Discovery in Federal Cases

Discovery is the generally the process where information is exchanged in a federal court case. Many people use the term “discovery” to mean information that the federal government has to prosecute a Defendant. However, discovery includes information that can be used to defend someone against federal charges. Discovery is also sometimes the term use to the investigation of a case by the defense team although this is not technically “discovery.”

In the Southern District of California, the United States Attorney’s Office typically produces initial discovery very early in a case and without any written request by the Defendant. This can assist in reviewing a case with a client and typically can lead to a full evaluation of whether to take a case to trial or to accept a plea agreement.

Each federal jurisdiction can have different procedures for obtaining discovery. That being said, Rule 16 of the Federal Rules of Criminal Procedure controls “Discovery and Inspection” in federal criminal cases. Rule 16 requires the government, upon a defendant’s request, to turn over the following for individual defendants:

  • Defendant’s Oral Statement – statements made by the defendant before or after arrest in response to interrogation by a person the defendant knew was a government agent if the government intends to use the statement at trial.
  • Defendant’s Written or Recorded Statement – any written or recorded statement by the Defendant if the statement is within the government’s possession, custody or control including the Defendant’s recorded testimony before a grand jury relating to the charged offense;
  • Defendant’s Prior Criminal Record
  • Documents and Objections – this includes books, papers, documents, data, photographs, tangible objects, buildings or places, or copies of any portions of these items that are in the possession of the government
  • Reports of Examinations and Tests – copies of any physical or mental examination or any scientific test or experiment
  • Expert Witnesses – a summary of any testimony that will be given at trial by an expert witness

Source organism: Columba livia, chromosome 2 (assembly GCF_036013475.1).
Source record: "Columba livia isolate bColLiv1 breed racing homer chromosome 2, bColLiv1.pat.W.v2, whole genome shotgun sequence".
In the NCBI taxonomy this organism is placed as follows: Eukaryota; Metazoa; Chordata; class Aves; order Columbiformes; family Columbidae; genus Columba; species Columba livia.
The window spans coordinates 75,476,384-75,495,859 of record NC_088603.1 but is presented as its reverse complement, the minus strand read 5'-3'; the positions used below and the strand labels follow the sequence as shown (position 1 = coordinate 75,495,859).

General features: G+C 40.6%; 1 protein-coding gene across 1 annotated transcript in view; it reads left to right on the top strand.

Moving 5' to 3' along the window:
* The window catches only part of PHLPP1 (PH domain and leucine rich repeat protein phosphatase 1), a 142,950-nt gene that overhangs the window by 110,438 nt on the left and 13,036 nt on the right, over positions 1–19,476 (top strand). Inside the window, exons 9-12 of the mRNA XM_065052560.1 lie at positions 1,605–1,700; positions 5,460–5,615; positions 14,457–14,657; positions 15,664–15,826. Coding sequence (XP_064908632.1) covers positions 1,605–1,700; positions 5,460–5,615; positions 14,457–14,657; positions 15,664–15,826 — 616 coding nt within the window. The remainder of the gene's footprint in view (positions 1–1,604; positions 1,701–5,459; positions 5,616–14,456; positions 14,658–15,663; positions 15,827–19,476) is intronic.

Investigation by the Defense Team

In every case that we handle, our office will evaluate whether to use investigators or experts in order to prepare the defense of a case. Our office always tries to independently verify information that is necessary to defend a client. Very early in a case we will interview our client (or possibly will have an investigator we have hired do this) so that we can get the names and contact information of possible witnesses to interview or locate items that could be used in the discovery process. This can include anything from photographs of the scene of an arrest or area in question to bank statements or text messages that might be on a client’s phone or computer. Typically we tell clients that the more information they can provide to us, the stronger our investigation and evaluation of a case will be.

What About Attorney Client Privilege and Discovery?

Everything that is told to an attorney or investigator of the defense team is protected by attorney/client privilege. This means that your attorney cannot disclose anything that has been told to them unless a Defendant agrees to this being disclosed to the prosecutors. If a case is proceeding to trial, a Defendant will have to turn over any evidence that will be presented at trial (including test results, pictures, witness statements, etc.). This is always something that is addressed on a case by case basis.

“Brady” Orders

In many jurisdiction a “Brady” Order will be entered by a Court without the Defendant making any requests or motions. This order is based on the case Brady v. Maryland, 373 U.S. 83 (1963). This case basically requires that the government must provide a Defendant with any exculpatory evidence. This includes any evidence that could be favorable to a Defendant’s case or that could be used to attack a prosecutor’s witness or other government evidence. If this order is violated it could lead to the dismissal of a case.

Motion to Compel Discovery

In many cases a Defendant might file a motion to compel discovery as a part of the discovery process. In the Southern District of California this does not necessarily mean that the Defendant has not been given some piece of evidence, but it is a formal request for particular items of discovery. In other jurisdictions (and in the SDCA) a Motion to Compel Discovery might be used because of a dispute with the government over evidence that needs to be turned over. This motion will be heard by a Court and a ruling will be made that either requires disclosure of evidence or prevents it.

Get More Information About California Federal Criminal Defense

If you or a loved one have been arrested on federal charges in California, contact a lawyer from Rist Law Office to discuss your case. Our office will take the time to meet with you or your family to begin preparing an aggressive defense of your case. For more information or to speak to a lawyer today, call us at (619) 377-4660.

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